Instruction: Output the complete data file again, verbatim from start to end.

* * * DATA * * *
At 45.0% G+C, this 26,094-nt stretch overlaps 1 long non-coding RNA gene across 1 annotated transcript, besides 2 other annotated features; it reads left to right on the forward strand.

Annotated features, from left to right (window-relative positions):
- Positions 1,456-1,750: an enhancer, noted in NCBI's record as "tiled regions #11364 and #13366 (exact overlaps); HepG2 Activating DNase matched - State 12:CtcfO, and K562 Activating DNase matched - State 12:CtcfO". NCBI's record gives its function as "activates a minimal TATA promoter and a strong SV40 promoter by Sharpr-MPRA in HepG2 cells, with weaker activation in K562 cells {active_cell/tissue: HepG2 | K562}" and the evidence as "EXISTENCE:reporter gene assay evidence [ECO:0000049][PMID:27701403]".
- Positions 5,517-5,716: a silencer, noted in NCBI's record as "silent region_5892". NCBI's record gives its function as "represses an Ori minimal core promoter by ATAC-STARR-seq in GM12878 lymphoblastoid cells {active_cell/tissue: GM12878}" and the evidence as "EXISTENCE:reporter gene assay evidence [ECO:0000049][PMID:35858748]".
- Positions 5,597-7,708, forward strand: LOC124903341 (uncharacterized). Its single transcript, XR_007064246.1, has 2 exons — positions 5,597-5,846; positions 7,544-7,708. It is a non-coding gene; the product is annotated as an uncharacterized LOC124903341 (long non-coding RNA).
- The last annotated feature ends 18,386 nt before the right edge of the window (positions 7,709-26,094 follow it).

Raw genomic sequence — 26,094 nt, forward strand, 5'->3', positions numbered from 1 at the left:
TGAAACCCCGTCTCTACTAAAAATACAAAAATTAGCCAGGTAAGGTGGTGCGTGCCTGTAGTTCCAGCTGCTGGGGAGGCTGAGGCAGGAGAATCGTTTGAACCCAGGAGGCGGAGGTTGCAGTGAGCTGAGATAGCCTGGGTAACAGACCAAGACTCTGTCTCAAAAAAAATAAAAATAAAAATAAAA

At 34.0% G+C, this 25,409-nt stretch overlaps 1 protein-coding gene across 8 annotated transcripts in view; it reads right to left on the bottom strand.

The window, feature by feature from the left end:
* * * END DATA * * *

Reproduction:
At 45.0% G+C, this 26,094-nt stretch overlaps 1 long non-coding RNA gene across 1 annotated transcript, besides 2 other annotated features; it reads left to right on the forward strand.

Annotated features, from left to right (window-relative positions):
- Positions 1,456-1,750: an enhancer, noted in NCBI's record as "tiled regions #11364 and #13366 (exact overlaps); HepG2 Activating DNase matched - State 12:CtcfO, and K562 Activating DNase matched - State 12:CtcfO". NCBI's record gives its function as "activates a minimal TATA promoter and a strong SV40 promoter by Sharpr-MPRA in HepG2 cells, with weaker activation in K562 cells {active_cell/tissue: HepG2 | K562}" and the evidence as "EXISTENCE:reporter gene assay evidence [ECO:0000049][PMID:27701403]".
- Positions 5,517-5,716: a silencer, noted in NCBI's record as "silent region_5892". NCBI's record gives its function as "represses an Ori minimal core promoter by ATAC-STARR-seq in GM12878 lymphoblastoid cells {active_cell/tissue: GM12878}" and the evidence as "EXISTENCE:reporter gene assay evidence [ECO:0000049][PMID:35858748]".
- Positions 5,597-7,708, forward strand: LOC124903341 (uncharacterized). Its single transcript, XR_007064246.1, has 2 exons — positions 5,597-5,846; positions 7,544-7,708. It is a non-coding gene; the product is annotated as an uncharacterized LOC124903341 (long non-coding RNA).
- The last annotated feature ends 18,386 nt before the right edge of the window (positions 7,709-26,094 follow it).

Raw genomic sequence — 26,094 nt, forward strand, 5'->3', positions numbered from 1 at the left:
TGAAACCCCGTCTCTACTAAAAATACAAAAATTAGCCAGGTAAGGTGGTGCGTGCCTGTAGTTCCAGCTGCTGGGGAGGCTGAGGCAGGAGAATCGTTTGAACCCAGGAGGCGGAGGTTGCAGTGAGCTGAGATAGCCTGGGTAACAGACCAAGACTCTGTCTCAAAAAAAATAAAAATAAAAATAAAA

At 34.0% G+C, this 25,409-nt stretch overlaps 1 protein-coding gene across 8 annotated transcripts in view; it reads right to left on the bottom strand.

The window, feature by feature from the left end: